The concept of a specimen is deeply connected to analysis (lab) workflow, the decisions made during analysis, and the “containers” used within the workflow.
Typical anatomic pathology cases represent the analysis of (all) tissue and/or non-biologic material (e.g., orthopedic hardware) removed in a single collection procedure (e.g., surgical operation/event, biopsy, scrape, aspiration etc.). A case is usually called an “Accession” and is given a single accession number in the Laboratory Information System.
During an operation, the surgeon may label and send one or more discrete collections of material (specimens) to pathology for analysis. By sending discrete, labeled collections of tissue in separate containers, the surgeon is requesting that each discrete labeled collection (specimen) be analyzed and reported independently – as a separate “Part” of the overall case. Therefore, each Part is an important, logical component of the laboratory workflow. Within each Accession, each Part is managed separately from the others and is identified uniquely in the workflow and in the Laboratory Information System.
During the initial gross (or “eyeball”) examination of a Part, the pathologist may determine that some or all of the tissue in a Part should be analyzed further (usually through histology). The pathologist will place all or selected sub-samples of the material that makes up the Part into labeled containers (cassettes). After some processing, all the tissue in each cassette is embedded in a paraffin block (or epoxy resin for electron microscopy); at the end of the process, the block is physically attached to the cassette and has the same label. Therefore, each “Block” is an important, logical component of the laboratory workflow, which corresponds to physical material in a container for handling, separating and identifying material managed in the workflow. Within the workflow and Laboratory Information System, each Block is identified uniquely and managed separately from all others.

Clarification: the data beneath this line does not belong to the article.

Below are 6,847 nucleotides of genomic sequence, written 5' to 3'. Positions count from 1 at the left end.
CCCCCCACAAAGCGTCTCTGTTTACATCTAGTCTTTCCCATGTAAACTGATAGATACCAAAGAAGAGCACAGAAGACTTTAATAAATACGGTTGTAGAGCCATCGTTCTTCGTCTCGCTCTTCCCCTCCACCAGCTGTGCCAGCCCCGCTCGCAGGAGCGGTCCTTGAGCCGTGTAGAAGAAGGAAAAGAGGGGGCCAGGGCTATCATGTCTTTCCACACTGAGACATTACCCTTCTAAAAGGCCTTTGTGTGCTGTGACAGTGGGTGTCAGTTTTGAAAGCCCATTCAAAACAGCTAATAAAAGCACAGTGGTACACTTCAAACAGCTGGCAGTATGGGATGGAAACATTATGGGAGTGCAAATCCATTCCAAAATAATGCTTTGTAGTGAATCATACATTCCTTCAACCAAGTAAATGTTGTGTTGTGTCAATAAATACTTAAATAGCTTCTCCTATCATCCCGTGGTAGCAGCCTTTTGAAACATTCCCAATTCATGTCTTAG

From a Block, technicians can slice very thin sections. One or more of these sections is placed on one or more slides. (Note, material from a Part can also be placed directly on a slide bypassing the block). A slide can be stained and then examined by the pathologists. Each “Slide”, therefore, is an important, logical component of the laboratory workflow, which corresponds to physical material in a container for handling, separating and identifying material managed in the workflow. Within the workflow and within the Laboratory Information Systems, each Slide is identified uniquely and managed separately from all others.
While “Parts” to “Blocks” to “Slides” is by far the most common workflow in pathology, it is important to note that there can be numerous variations on this basic theme. In particular, laser capture microdissection and other slide sampling approaches for molecular pathology are in increasing use. Such new workflows require a generic approach in the Standard to identifying and managing specimen identification and processing, not one limited only to “Parts”, “Blocks”, and “Slides”. Therefore, the Standard adopts a generic approach of describing uniquely identified Specimens in Containers.